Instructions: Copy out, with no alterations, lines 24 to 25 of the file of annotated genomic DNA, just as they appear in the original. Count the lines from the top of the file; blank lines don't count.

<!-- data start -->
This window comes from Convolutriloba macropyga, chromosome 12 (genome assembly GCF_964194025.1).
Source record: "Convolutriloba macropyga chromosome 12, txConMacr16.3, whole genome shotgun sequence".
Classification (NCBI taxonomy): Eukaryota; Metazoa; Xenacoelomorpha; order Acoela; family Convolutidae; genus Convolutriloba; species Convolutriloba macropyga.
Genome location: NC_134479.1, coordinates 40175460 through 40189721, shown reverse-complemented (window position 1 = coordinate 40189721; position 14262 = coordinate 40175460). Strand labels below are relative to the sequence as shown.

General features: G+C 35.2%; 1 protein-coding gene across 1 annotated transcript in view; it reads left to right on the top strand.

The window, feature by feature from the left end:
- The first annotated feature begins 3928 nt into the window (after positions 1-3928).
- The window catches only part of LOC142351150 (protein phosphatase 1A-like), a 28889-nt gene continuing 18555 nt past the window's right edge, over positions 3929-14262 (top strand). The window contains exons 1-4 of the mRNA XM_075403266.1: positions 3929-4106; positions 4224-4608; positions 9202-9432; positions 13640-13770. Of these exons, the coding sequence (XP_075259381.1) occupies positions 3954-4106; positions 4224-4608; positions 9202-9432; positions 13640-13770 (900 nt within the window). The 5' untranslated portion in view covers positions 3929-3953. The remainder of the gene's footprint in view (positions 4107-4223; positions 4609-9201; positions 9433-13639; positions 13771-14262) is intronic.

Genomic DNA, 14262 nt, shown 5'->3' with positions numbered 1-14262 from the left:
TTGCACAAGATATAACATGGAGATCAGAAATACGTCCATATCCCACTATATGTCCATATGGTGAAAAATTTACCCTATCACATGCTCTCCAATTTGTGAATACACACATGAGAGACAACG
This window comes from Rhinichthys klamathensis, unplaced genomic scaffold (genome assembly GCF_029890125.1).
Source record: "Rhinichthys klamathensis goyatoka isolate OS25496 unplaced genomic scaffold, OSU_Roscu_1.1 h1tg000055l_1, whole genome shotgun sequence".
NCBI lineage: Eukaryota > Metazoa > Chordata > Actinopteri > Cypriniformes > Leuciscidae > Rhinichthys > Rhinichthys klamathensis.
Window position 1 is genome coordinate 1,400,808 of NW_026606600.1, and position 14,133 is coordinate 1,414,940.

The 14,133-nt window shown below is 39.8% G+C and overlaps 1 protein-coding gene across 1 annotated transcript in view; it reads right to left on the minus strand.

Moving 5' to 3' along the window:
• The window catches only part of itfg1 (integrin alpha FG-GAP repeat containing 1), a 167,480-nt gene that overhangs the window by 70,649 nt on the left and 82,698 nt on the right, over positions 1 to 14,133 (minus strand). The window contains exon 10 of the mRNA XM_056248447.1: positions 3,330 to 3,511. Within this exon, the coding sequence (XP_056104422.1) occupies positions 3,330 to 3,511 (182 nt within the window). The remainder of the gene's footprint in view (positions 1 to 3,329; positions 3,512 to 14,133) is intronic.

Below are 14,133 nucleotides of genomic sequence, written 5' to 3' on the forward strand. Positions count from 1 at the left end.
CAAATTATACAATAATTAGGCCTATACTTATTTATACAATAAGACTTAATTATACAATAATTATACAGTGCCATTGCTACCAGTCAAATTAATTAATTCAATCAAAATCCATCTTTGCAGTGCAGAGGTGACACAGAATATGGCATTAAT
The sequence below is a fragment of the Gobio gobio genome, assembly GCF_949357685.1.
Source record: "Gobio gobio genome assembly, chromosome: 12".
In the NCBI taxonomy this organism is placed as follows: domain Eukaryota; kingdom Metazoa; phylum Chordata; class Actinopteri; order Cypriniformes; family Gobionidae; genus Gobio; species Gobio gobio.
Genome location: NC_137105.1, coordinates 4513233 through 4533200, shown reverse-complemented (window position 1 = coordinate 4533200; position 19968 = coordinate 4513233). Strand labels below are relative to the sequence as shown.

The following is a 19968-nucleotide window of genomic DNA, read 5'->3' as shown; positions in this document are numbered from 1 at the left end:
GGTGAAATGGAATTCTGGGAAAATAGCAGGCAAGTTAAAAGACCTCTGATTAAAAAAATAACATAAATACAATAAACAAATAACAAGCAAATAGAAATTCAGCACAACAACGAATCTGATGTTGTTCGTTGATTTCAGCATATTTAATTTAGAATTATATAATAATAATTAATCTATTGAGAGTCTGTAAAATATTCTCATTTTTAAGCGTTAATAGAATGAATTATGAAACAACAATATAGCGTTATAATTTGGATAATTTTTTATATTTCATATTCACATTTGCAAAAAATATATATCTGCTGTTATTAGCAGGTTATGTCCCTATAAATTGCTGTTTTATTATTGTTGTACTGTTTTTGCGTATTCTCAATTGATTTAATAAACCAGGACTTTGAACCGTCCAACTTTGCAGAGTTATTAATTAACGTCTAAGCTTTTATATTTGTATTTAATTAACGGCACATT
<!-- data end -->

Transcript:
The following is a 19968-nucleotide window of genomic DNA, read 5'->3' as shown; positions in this document are numbered from 1 at the left end:
GGTGAAATGGAATTCTGGGAAAATAGCAGGCAAGTTAAAAGACCTCTGATTAAAAAAATAACATAAATACAATAAACAAATAACAAGCAAATAGAAATTCAGCACAACAACGAATCTGATGTTGTTCGTTGATTTCAGCATATTTAATTTAGAATTATATAATAATAATTAATCTATTGAGAGTCTGTAAAATATTCTCATTTTTAAGCGTTAATAGAATGAATTATGAAACAACAATATAGCGTTATAATTTGGATAATTTTTTATATTTCATATTCACATTTGCAAAAAATATATATCTGCTGTTATTAGCAGGTTATGTCCCTATAAATTGCTGTTTTATTATTGTTGTACTGTTTTTGCGTATTCTCAATTGATTTAATAAACCAGGACTTTGAACCGTCCAACTTTGCAGAGTTATTAATTAACGTCTAAGCTTTTATATTTGTATTTAATTAACGGCACATT